COVID-Induced Homeschooling—More Sleep for Teens

written by / February 7, 2022
COVID-Induced Homeschooling—More Sleep for Teens

Undeniably, the mental and physical price that we’ve all been paying during the pandemic will leave lasting consequences on our overall well-being. However, a massive online survey has pointed at an unexpected positive side of pandemic-caused homeschooling as well. s 

The respondents were 3,600 Swiss teenagers, whose statements have led researchers to the conclusion that online classes gave high-schoolers an additional 75 minutes of sleep each day. 

More precisely, with no need to commute to school, students got up 90 minutes later during lockdowns than they had before the pandemic. Although the teenagers went to bed about 15 minutes later, with the longer sleep time, they achieved a substantial sleep gain

This comes out to an additional 6 hours and 15 minutes more weekly, resulting in significant benefits to their health. For instance, the respondents reported feeling well-rested and invigorated.

In the eyes of sleep experts, these results are another proof that school should start later for this age group. Namely, during puberty, the circadian rhythm changes and makes adolescents fall asleep later. 

The so-called sleep phase delay is a natural phenomenon that shifts sleeping time by about two hours. Yet, school classes start at the same time. This results in irritability, tiredness, lack of concentration, all due to sleep deprivation.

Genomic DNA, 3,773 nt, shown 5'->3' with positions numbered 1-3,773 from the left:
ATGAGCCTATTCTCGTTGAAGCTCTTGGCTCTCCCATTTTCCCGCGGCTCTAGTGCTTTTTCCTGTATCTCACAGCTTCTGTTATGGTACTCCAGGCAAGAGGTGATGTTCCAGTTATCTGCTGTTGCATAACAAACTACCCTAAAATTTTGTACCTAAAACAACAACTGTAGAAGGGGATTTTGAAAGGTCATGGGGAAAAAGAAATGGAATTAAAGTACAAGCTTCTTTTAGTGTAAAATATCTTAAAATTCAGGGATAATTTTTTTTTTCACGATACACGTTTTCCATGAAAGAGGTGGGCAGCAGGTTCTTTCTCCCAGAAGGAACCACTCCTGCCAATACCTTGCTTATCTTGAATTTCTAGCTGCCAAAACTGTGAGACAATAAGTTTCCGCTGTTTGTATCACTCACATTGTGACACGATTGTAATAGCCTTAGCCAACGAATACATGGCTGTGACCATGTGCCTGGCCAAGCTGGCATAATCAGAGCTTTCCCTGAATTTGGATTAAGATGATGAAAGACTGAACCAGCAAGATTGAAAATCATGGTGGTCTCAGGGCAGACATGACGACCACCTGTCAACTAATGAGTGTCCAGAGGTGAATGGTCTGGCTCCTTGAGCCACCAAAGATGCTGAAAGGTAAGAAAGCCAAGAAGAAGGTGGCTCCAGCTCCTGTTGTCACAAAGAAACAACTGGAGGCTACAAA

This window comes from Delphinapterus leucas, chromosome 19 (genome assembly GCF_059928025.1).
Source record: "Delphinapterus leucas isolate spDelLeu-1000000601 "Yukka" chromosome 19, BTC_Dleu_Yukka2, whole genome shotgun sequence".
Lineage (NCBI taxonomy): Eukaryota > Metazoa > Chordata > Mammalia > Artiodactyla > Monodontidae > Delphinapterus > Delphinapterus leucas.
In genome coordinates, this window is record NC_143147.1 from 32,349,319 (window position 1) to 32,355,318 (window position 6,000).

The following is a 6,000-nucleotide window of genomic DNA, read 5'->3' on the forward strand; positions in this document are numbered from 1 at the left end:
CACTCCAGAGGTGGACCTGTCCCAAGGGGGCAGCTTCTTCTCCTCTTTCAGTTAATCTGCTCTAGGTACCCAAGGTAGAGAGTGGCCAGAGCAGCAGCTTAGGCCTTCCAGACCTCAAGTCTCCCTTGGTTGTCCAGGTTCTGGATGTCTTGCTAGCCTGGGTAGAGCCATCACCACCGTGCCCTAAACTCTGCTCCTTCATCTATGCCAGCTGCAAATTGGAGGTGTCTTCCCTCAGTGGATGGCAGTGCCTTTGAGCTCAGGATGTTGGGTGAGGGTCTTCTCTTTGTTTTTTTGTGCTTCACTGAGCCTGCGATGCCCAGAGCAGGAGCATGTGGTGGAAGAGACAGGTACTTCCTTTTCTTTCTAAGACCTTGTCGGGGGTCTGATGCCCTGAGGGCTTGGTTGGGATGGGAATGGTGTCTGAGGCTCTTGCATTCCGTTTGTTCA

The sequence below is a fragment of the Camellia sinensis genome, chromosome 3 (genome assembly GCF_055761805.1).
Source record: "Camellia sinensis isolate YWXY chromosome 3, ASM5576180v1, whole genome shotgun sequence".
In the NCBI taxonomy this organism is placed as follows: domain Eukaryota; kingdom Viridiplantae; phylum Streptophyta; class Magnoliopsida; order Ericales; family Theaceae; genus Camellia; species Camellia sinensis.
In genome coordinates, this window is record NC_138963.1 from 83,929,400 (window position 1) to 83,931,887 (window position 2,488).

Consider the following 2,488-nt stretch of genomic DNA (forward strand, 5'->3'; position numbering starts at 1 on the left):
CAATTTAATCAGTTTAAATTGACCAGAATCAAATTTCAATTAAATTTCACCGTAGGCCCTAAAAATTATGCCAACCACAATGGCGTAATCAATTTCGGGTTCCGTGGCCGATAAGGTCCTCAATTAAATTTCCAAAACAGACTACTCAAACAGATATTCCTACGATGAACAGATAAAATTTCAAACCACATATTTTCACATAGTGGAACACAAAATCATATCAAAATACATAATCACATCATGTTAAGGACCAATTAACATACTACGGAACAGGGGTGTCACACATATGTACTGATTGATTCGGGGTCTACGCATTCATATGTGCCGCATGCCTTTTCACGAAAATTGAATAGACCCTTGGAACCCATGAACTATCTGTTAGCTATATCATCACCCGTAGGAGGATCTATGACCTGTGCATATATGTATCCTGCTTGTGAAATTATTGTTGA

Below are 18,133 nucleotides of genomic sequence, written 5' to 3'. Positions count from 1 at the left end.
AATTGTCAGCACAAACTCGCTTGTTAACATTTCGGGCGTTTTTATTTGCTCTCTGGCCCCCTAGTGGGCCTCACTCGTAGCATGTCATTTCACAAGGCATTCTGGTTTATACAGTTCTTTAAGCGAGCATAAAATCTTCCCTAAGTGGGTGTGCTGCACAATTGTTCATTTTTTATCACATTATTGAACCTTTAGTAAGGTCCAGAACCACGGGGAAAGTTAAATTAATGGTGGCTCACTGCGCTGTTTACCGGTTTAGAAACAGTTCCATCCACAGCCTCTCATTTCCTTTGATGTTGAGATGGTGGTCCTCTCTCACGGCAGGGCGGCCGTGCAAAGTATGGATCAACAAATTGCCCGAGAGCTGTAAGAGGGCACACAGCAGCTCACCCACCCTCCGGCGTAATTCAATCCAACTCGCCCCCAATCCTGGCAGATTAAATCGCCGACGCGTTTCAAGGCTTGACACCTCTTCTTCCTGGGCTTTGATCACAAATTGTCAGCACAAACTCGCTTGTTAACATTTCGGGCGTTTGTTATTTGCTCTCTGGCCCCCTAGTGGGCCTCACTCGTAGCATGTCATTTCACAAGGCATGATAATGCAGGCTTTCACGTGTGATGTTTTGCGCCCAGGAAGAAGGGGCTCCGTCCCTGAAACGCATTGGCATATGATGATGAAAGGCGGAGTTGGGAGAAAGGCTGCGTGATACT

What’s more, this is far from being the only study showing these resultsa large body of evidence seems to suggest the same. 

However, whether this change in schools is implemented or not, it’s important to educate teenagers and adolescents on the benefits of proper sleep hygiene and maintaining a healthy sleep environment

Marija Kovachevska is a content writer at, Biochemist and Activist. After obtaining her BSc in Biochemistry and Physiology she changed her microscope for content research tools and continued researching in the fields of Medicine, Biology, and Communication. Her insatiable curiosity flare drove her to become a “content scientist writer” as she likes to say. Reality fascinates her and facts and statistics are a must-have feature in her articles. Fluent in English and French, she is a volunteer and communication associate for several non-profit organizations. French culture and handcrafting are her passion, but in her free time, she indulges in long walks and traveling, or as she likes to say “experiencing the inexperienced.”